Carthage resigns itself to put an end to this ruinous war. Rome, master of the sea, Sicily is no longer tenable for Carthage with its empty treasure. Peace is signed under the following conditions: Carthage will not attack Hieron of Syracuse, ally of Rome; it will abandon Sicily and the neighboring islands, render all the prisoners without ransom, and pay in ten years three thousand and two hundred euochic talents. In 241 B.C., Carthaginian Sicily is reduced to Roman province and the first Punic war was over. "The battle for Sicily resumed in 254 but was largely stalemated until 241, when a fleet of 200 warships gave the Romans undisputed control of the sea-lanes and assured the collapse of the Punic stronghold in Sicily" ((The Editors of Encyclopædia Britannica). Both cities after 20 years of conflict are bloodless and impoverished. Hamilcar Barca agrees to leave Sicily and the Lipari Islands.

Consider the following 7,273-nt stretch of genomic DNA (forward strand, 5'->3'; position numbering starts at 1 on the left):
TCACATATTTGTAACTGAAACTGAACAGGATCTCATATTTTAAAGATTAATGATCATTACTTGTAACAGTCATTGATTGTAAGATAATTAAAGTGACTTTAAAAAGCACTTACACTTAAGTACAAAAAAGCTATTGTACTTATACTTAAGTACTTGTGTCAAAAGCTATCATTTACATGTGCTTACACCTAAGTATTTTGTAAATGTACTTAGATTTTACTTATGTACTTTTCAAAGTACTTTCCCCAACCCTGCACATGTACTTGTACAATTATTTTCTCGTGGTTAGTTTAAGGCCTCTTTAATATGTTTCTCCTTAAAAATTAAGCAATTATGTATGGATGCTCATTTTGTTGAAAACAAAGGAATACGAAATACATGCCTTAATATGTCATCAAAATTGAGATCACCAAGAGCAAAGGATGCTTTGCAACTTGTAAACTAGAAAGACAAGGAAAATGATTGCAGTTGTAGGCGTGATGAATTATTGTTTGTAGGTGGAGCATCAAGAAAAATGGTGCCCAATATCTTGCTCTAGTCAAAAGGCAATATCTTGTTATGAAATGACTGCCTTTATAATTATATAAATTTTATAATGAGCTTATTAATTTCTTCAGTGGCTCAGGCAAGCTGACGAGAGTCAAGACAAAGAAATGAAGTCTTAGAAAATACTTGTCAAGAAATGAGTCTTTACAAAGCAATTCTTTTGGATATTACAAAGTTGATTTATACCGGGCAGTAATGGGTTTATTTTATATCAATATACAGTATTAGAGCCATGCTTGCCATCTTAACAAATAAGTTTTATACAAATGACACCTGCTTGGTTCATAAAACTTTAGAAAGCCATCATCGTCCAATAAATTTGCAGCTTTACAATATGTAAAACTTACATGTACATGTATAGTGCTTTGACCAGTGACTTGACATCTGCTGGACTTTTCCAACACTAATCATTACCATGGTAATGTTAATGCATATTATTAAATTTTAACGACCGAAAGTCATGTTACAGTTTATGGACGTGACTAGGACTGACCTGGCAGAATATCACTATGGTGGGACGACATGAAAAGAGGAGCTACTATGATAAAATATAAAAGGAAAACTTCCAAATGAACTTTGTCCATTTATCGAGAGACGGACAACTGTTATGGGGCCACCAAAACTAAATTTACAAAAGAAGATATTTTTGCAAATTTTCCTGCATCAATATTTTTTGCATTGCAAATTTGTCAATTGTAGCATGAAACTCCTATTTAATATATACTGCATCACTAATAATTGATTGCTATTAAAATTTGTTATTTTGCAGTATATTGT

On the other hand, he obtained the recognition of the entire Carthaginian territory. Both cities undertake not to make war and not to raise soldiers. "The surprise of the war was that the Romans, who knew nothing of seamanship before it, won six of the seven naval battles" (Cronin 24). Romans captives will have to be returned without ransom and a contribution of 3200 talents over 10 years is imposed on the vanquished. Carthage undertakes not to make war in Syracuse. Apart from the territory of Syracuse, allied with Rome, all Sicily will become the first Roman province.